The increased level of alertness from using caffeine from coffee or tea comes at a cost: When asked a question unrelated to your chain of thought you'll be less likely to recall the correct word for the answer if you are on caffeine.
Your first cup of coffee each morning increases your alertness, but a new study suggests caffeine--potentially because of how it interacts with neurons in the brain--might actually hinder your short-term recall of certain words. That is, it may temporarily suppress access to information locked in your memory and unrelated to your current train of thought. For example, you might struggle to remember an acquaintance's name after meeting many new people at a morning meeting.
The findings come from a study in the latest issue of APA's Behavioral Neuroscience (Vol. 118, No. 3) in which researchers Steve Womble, PhD, and Valerie Lesk, both of the International School for Advanced Studies in Trieste, Italy, examined the tip-of-the-tongue (TOT) phenomenon--a form of memory retrieval failure in which someone knows an answer for certain, yet is at a particular moment unable to recall it. They sought to provide a potential neurological explanation of how caffeine affects short-term memory.
Miss Lesk said: "In some conditions caffeine helps short-term memory and in others it makes it worse.
"It aids short-term memory when the information to be recalled is related to the current train of thought but hinders short-term memory when it is unrelated.
"If the word is unrelated then caffeine is still strengthening retrieval in the same way, but because it is unrelated to the word you want to find it is actually having a negative effect," she said.
Think of caffeine as a drug that reduces distractability. Get on one chain of thought. Then encounter a distraction that requires you to shift to another chain of thought. Caffeine will inhibit your brain's ability to make that transition.
Obviously, this is a trade-off. The ability to resist distractions is a plus in some environments. But that is not always the case. Other environments require frequent attention shifting.
Caffeine is a tool. This is another piece of scientific evidence on how to use it. Also see my previous post: Scientists Demonstrate Best Way To Use Caffeine.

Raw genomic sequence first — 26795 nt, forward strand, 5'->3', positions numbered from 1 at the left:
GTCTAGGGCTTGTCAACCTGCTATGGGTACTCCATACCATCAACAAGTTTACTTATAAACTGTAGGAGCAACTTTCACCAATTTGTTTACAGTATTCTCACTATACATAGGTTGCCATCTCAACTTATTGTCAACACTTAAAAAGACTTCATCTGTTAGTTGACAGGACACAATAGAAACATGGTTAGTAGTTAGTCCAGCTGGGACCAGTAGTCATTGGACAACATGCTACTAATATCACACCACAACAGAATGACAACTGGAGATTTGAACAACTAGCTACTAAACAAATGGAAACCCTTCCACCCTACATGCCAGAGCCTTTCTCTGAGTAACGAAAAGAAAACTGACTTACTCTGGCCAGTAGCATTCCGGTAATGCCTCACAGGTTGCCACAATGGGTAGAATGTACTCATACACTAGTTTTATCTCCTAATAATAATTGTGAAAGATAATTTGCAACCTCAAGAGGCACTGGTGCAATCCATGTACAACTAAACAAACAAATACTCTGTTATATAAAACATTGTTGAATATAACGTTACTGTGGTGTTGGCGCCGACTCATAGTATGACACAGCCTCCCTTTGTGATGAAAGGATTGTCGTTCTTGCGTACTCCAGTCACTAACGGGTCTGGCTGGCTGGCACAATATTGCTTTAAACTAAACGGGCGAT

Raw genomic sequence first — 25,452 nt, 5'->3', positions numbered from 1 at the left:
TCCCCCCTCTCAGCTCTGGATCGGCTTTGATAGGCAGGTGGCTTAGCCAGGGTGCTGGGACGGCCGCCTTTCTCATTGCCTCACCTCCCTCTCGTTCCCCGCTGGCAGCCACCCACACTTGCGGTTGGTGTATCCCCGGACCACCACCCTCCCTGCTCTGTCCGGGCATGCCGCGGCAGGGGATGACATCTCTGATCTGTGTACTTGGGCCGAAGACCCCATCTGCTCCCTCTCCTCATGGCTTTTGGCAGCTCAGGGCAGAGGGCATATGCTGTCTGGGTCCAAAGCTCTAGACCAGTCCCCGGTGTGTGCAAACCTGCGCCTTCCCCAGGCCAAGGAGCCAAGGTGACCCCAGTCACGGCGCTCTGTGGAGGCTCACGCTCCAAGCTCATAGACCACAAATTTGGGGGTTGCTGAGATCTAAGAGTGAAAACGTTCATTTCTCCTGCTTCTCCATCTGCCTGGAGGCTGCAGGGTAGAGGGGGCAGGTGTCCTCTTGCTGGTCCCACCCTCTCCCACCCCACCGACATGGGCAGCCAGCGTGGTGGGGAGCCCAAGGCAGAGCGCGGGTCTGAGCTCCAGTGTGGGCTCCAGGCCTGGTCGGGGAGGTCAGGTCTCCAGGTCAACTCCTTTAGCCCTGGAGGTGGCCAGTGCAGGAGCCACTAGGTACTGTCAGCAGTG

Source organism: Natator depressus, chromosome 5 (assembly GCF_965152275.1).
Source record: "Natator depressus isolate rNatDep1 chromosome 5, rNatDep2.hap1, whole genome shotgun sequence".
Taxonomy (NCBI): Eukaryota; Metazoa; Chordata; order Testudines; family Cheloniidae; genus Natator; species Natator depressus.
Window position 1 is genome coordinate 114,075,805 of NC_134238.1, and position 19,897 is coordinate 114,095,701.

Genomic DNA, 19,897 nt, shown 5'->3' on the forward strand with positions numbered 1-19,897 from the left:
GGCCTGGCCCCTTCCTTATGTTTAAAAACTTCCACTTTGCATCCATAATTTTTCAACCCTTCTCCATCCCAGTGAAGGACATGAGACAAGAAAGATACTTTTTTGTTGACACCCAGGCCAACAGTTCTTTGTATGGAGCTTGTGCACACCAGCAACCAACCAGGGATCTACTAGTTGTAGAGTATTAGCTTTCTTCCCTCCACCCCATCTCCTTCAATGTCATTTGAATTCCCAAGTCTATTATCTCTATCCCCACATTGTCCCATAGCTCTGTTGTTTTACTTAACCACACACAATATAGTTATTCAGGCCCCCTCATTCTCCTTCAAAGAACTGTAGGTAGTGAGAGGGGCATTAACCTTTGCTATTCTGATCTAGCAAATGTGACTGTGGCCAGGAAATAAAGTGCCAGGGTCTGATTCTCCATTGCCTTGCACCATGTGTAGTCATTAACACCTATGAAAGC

So what does this portend for the future? What we need (and I believe we will eventually find) are better pharmaceutical tools for shifting mental states to fit the types of work tasks we are doing. Imagine a safe, non-toxic, and fast-acting drug that reduces distractability and then imagine another safe, non-toxic, and fast-acting drug that reverses the effect of the first drug. That would be a useful pair of drugs. Shift your mind into an distraction-resistant mode and work at the computer in your office. Then, when called out to an impromptu meeting to debate some issue, flip your mind into a mode that reacts well to handling the input of lots of other people who are all jumping around making competing points. Sound appealing?
Update: Another example of a situation where you wouldn't want to be on coffee is as a TV game show contestant. A player on Jeoparday is going to be hit by a series of questions on unrelated topics. One wouldn't want one's mind to be better at answering follow-up questions on the same topic at the cost of not being as good at answering questions on unrelated topics. But a medical student taking a test on body bones would probably do better on caffeine since the knowledge of all the bones would probably be stored together and memorized fairly recently before taking the test (caffeine works against recalling older memories too).
|Share |||Randall Parker, 2004 July 21 03:26 PM Brain Enhancement|